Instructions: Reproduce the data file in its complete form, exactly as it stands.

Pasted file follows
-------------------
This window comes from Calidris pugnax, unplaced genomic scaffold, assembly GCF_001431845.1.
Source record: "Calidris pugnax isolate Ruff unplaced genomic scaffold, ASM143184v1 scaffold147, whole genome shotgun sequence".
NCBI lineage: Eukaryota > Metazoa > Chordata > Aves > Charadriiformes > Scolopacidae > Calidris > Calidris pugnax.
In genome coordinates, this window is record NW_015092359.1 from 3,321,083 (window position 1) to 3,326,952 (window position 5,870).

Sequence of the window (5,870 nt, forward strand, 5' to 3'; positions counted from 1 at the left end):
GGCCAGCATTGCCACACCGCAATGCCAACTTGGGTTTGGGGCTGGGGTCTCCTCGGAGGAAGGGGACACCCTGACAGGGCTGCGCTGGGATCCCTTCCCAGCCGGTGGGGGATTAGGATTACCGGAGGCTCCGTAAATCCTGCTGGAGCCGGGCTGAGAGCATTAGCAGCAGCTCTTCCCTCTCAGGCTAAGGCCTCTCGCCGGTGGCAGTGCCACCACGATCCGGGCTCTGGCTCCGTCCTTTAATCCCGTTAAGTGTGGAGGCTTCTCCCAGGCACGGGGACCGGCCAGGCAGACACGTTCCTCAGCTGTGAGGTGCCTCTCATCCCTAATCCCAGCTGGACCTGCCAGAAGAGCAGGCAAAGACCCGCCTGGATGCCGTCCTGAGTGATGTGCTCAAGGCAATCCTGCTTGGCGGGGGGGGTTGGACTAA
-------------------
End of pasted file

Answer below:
This window comes from Calidris pugnax, unplaced genomic scaffold, assembly GCF_001431845.1.
Source record: "Calidris pugnax isolate Ruff unplaced genomic scaffold, ASM143184v1 scaffold147, whole genome shotgun sequence".
NCBI lineage: Eukaryota > Metazoa > Chordata > Aves > Charadriiformes > Scolopacidae > Calidris > Calidris pugnax.
In genome coordinates, this window is record NW_015092359.1 from 3,321,083 (window position 1) to 3,326,952 (window position 5,870).

Sequence of the window (5,870 nt, forward strand, 5' to 3'; positions counted from 1 at the left end):
GGCCAGCATTGCCACACCGCAATGCCAACTTGGGTTTGGGGCTGGGGTCTCCTCGGAGGAAGGGGACACCCTGACAGGGCTGCGCTGGGATCCCTTCCCAGCCGGTGGGGGATTAGGATTACCGGAGGCTCCGTAAATCCTGCTGGAGCCGGGCTGAGAGCATTAGCAGCAGCTCTTCCCTCTCAGGCTAAGGCCTCTCGCCGGTGGCAGTGCCACCACGATCCGGGCTCTGGCTCCGTCCTTTAATCCCGTTAAGTGTGGAGGCTTCTCCCAGGCACGGGGACCGGCCAGGCAGACACGTTCCTCAGCTGTGAGGTGCCTCTCATCCCTAATCCCAGCTGGACCTGCCAGAAGAGCAGGCAAAGACCCGCCTGGATGCCGTCCTGAGTGATGTGCTCAAGGCAATCCTGCTTGGCGGGGGGGGTTGGACTAA